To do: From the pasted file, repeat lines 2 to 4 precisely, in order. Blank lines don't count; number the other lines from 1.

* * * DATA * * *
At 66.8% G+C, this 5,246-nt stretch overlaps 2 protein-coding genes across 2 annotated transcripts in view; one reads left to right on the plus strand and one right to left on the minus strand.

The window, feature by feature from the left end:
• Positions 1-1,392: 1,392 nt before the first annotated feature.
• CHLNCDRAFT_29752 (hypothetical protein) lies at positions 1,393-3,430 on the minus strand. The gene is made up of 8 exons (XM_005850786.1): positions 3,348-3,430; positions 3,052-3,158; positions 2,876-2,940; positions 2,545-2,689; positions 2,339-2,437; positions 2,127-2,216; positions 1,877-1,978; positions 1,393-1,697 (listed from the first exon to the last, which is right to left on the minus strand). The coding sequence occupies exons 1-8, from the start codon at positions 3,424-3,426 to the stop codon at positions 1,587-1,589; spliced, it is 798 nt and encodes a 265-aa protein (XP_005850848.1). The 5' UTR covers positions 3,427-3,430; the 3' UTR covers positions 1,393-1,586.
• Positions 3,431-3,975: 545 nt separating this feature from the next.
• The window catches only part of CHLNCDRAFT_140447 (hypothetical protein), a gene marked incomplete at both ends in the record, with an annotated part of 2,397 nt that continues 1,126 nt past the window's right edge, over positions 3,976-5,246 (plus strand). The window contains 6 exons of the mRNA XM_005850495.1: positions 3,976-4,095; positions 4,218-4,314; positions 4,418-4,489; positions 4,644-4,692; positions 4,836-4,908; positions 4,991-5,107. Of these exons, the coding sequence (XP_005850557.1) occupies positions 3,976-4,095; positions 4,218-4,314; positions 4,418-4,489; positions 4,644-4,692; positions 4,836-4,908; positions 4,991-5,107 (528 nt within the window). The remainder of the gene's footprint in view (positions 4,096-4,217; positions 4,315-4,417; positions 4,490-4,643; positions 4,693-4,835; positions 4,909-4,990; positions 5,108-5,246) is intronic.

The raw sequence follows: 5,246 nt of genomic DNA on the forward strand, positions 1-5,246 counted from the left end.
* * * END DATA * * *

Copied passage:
The window, feature by feature from the left end:
• Positions 1-1,392: 1,392 nt before the first annotated feature.
• CHLNCDRAFT_29752 (hypothetical protein) lies at positions 1,393-3,430 on the minus strand. The gene is made up of 8 exons (XM_005850786.1): positions 3,348-3,430; positions 3,052-3,158; positions 2,876-2,940; positions 2,545-2,689; positions 2,339-2,437; positions 2,127-2,216; positions 1,877-1,978; positions 1,393-1,697 (listed from the first exon to the last, which is right to left on the minus strand). The coding sequence occupies exons 1-8, from the start codon at positions 3,424-3,426 to the stop codon at positions 1,587-1,589; spliced, it is 798 nt and encodes a 265-aa protein (XP_005850848.1). The 5' UTR covers positions 3,427-3,430; the 3' UTR covers positions 1,393-1,586.